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Will Nash give up needling Flaherty to run for top NDP job?

Fernando Morales//The Globe and Mail

Peggy Nash is struggling with a big decision.

As the Official Opposition's finance critic, the 60-year-old New Democratic Party MP for Toronto's Parkdale-High Park has the hottest job on Parliament Hill. She spends her days on centre stage in the Commons, needling Jim Flaherty about what she calls his failure to present a coherent strategy for job creation and to cancel the corporate tax cuts.

Last week, the Finance Minister lashed out, accusing Ms. Nash of "bad mouthing" the country and trying to reduce confidence in the Canadian economy.

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Is she getting under his skin? His office says no and that he was simply participating in the "theatrics of Question Period."

Regardless, Ms. Nash is being noticed – and she loves what she's doing. So, this decision she has to make about her future is a tricky one.

"People have been urging me to run [for the NDP leadership]" she said in an interview Friday. "And I have been seriously thinking about it … "

But it comes with consequences. Interim Leader Nycole Turmel has set down rules, prohibiting leadership candidates from keeping their critic posts.

"I would have to step back from that and that would be challenging," Ms. Nash said. "To me, it's [the finance job]just so important and it's the key issue right now."

So far, there are two strong contenders in the race – former party president Brian Topp and B.C. MP Nathan Cullen. Ottawa Centre MP Paul Dewar is expected to announce on Sunday.

Ms. Nash believes she, too, has something to offer the party and the country – private-sector and federal experience and good grassroots instincts. Oh – and did she mention that she's bilingual?

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Before federal politics, Ms. Nash was into union politics. Armed with a degree in French literature from the University of Toronto, she took a job as a ticket agent for Air Canada.

The airline hired her because she could speak French; she wanted to travel. Instead, she found herself becoming involved in her union. It was a time of much turmoil in the airline industry – privatization of Air Canada, deregulation and small airlines disappearing.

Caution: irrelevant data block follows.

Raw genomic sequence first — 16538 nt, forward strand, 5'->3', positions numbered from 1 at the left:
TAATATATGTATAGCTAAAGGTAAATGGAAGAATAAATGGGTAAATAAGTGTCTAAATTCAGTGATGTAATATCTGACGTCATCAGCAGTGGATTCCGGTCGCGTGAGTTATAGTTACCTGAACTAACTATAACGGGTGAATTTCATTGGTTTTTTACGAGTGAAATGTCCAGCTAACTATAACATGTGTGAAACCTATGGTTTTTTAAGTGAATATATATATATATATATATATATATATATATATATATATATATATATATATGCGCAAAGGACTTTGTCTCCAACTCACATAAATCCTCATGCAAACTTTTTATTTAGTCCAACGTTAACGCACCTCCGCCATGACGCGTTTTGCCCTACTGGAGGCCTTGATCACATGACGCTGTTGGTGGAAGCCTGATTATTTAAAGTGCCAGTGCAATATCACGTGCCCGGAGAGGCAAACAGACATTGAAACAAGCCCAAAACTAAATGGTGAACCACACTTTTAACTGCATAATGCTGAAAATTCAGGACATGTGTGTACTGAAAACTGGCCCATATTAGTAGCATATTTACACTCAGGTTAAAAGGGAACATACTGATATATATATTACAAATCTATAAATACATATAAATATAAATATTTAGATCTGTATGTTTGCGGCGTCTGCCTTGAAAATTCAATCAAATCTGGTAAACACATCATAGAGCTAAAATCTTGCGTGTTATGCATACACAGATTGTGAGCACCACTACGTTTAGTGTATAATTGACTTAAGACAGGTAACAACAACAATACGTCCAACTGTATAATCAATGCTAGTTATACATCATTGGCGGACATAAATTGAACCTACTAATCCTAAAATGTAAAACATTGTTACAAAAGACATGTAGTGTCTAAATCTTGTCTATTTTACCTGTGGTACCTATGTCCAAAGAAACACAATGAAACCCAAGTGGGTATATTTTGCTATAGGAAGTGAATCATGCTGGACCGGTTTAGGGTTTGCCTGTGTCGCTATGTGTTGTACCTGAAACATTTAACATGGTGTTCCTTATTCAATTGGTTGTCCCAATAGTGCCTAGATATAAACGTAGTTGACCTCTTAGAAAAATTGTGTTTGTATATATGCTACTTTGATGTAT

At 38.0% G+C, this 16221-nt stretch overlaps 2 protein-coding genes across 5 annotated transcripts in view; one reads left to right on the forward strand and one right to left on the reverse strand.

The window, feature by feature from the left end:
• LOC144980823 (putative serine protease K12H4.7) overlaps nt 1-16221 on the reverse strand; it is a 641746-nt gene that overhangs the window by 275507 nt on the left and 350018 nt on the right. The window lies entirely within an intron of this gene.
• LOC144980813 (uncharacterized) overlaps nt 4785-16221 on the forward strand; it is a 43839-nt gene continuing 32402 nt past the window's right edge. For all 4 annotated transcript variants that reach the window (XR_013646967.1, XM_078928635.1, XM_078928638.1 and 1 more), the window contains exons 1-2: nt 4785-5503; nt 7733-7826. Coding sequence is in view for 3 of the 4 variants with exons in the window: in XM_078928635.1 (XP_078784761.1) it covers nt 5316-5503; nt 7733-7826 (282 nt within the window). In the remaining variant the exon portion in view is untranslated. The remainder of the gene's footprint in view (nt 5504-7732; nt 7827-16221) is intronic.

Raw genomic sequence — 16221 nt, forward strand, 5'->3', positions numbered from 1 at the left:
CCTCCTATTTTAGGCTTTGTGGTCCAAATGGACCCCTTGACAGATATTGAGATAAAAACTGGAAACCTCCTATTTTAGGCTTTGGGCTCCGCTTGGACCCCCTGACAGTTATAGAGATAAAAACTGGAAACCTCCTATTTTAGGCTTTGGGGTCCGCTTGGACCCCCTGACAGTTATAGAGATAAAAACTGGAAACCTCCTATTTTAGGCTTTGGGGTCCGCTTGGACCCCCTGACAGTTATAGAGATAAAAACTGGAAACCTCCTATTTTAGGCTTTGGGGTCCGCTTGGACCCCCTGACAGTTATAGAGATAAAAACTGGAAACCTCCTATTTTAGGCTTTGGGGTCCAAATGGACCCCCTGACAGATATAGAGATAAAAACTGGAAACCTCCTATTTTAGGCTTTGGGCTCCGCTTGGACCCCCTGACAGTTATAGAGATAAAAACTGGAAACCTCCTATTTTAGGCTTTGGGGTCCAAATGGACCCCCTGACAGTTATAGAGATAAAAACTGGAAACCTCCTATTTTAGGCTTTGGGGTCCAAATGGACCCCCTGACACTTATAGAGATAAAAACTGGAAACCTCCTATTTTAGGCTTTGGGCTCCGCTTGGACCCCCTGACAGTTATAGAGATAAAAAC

Eventually, her union merged with the Canadian Auto Workers, and Ms. Nash moved to the national office, where she earned her stripes as a successful labour negotiator.

But hearing Helen Clark, the former New Zealand prime minister, speak about investing in child care and the value of women's work made her believe women could make a difference in partisan politics.

There was that epiphany – and then there was some urging by Jack Layton, whom she knew from Toronto as a fellow activist.

In the 2006 federal election, Ms. Nash defeated the incumbent Liberal but lost in 2008 to a Liberal. She stayed involved, becoming party president, and then an MP again in the May election.

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"Are you sitting down?" Jack Layton asked her just after the vote. He was on the other end of the phone, putting together his shadow cabinet. "I would like you to be my finance critic."

It was unexpected. Winning the election was enough; she would have been happy with "nothing." She was thrilled.

"I guess what we've been trying to bring to the House of Commons is what we are hearing," she said on Friday, reflecting on her role. "Wherever I go, people are talking to me about their concerns, about job security, their pensions, savings. People see the news and there is a sense of insecurity. They want the government to act."

She fears the country could be slipping back into a recession. The signs, she said, are "troubling."

But Stephen Harper's Conservatives are fighting back against her demands to cancel the tax cuts, saying that doing so would amount to a tax hike.

"What's the NDP economic plan?" party strategists asked in a missive distributed on Friday to Tory supporters. "Massive job-killing tax hikes that would cost Canadian jobs and hurt our economy."

And there is the Finance Minister's contention that Ms. Nash is fear-mongering, creating insecurity by saying Canada is on the brink of another recession.

"I'm used to both opposition parties badmouthing the Canadian economy," Mr. Flaherty said. "It's misguided. It's wrong. But it's not surprising."

He said the NDP "deliberately and constantly ignores Canada's economic strengths."

Ms. Nash, however, argues the government is deliberately ignoring the economic trouble that is brewing.

"If there are storm clouds on the horizon, [Canadians]expect the government to not to be in denial …," she said. "They want reassurance that the government is in touch and they have a plan. We have not seen that from this government."

And will New Democrats see her give up this role for an even bigger one? "I haven't had a huge amount of time to put plans in place," she said, still sitting firmly on the fence. "I am certainly very seriously considering it.

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